Another background modeling method uses nonparametric kernel density estimation. Instead of iteratively updating the background model every frame, the method stores the color values of the pixels of the image in the sequence and uses all the data to estimate the contribution of a set of kernel functions. Both storage capacity and calculation cost are proportional to the number of images. As a result, kernel-based methods are not practical for real-time applications that acquire images continuously over time.

  Another 3D geometry-based method allows for any change in illumination, but assumes that the background is geometrically stationary. The method uses a stereo camera. Pixels that violate the pre-calculated difference model of an empty scene are marked as foreground.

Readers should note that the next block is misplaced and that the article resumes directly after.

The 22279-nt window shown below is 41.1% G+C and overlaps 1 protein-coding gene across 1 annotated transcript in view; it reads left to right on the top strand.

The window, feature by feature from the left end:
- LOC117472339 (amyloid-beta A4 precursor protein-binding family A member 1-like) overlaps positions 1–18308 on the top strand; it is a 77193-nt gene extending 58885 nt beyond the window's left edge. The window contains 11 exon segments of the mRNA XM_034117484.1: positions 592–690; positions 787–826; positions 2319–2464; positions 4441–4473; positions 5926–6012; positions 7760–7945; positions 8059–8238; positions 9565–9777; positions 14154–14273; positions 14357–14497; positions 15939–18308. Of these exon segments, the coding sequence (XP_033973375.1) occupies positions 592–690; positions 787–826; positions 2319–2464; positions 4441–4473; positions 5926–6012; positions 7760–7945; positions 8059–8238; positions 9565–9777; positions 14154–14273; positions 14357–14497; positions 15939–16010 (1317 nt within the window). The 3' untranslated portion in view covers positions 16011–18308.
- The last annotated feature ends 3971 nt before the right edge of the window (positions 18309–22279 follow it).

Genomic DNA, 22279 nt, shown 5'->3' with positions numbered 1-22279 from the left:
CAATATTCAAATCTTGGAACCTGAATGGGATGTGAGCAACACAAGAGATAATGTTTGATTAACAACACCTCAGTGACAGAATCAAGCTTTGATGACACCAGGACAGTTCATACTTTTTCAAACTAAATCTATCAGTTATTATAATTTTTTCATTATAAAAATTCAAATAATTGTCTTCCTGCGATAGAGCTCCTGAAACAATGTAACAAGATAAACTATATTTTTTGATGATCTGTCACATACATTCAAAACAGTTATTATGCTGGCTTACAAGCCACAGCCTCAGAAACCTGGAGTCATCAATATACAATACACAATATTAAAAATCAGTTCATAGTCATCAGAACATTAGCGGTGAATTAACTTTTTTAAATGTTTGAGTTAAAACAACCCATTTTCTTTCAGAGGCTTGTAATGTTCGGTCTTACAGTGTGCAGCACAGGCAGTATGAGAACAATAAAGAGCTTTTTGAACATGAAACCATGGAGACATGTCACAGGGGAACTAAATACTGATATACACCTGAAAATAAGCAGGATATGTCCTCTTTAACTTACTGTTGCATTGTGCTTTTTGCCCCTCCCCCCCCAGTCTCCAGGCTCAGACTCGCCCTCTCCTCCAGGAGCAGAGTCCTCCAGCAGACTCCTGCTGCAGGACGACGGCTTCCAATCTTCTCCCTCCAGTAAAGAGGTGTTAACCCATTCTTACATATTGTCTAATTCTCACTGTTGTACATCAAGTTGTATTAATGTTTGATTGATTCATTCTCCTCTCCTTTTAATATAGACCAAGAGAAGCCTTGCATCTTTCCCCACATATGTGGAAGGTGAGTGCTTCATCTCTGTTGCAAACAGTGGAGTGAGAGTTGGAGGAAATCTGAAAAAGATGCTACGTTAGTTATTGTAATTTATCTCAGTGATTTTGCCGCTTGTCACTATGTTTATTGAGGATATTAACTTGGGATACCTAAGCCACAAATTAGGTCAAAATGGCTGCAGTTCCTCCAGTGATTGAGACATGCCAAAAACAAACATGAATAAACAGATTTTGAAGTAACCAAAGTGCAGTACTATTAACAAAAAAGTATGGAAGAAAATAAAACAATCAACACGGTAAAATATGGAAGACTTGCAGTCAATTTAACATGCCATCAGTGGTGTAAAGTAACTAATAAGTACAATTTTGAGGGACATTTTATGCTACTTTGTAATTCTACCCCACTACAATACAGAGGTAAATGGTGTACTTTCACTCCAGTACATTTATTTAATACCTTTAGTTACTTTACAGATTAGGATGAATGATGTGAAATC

Frequency-based techniques produce good results when the background movement is very periodic. For example, a coastal monitoring system can substantially eliminate the effects by taking into account the periodicity of ocean waves and explicitly modeling the periodicity of the observed values in pixel units.

  Another segmentation method maintains a background model while adapting to the color composition of the foreground object. The method aims to combine the advantages of pixel-based techniques, motion-based techniques, and region-based techniques, but has problems with periodic motion and non-convex objects. Prior knowledge can be incorporated into background detection. By calculating a complete covariance matrix, the feature space can be altered to include other information sources such as motion information.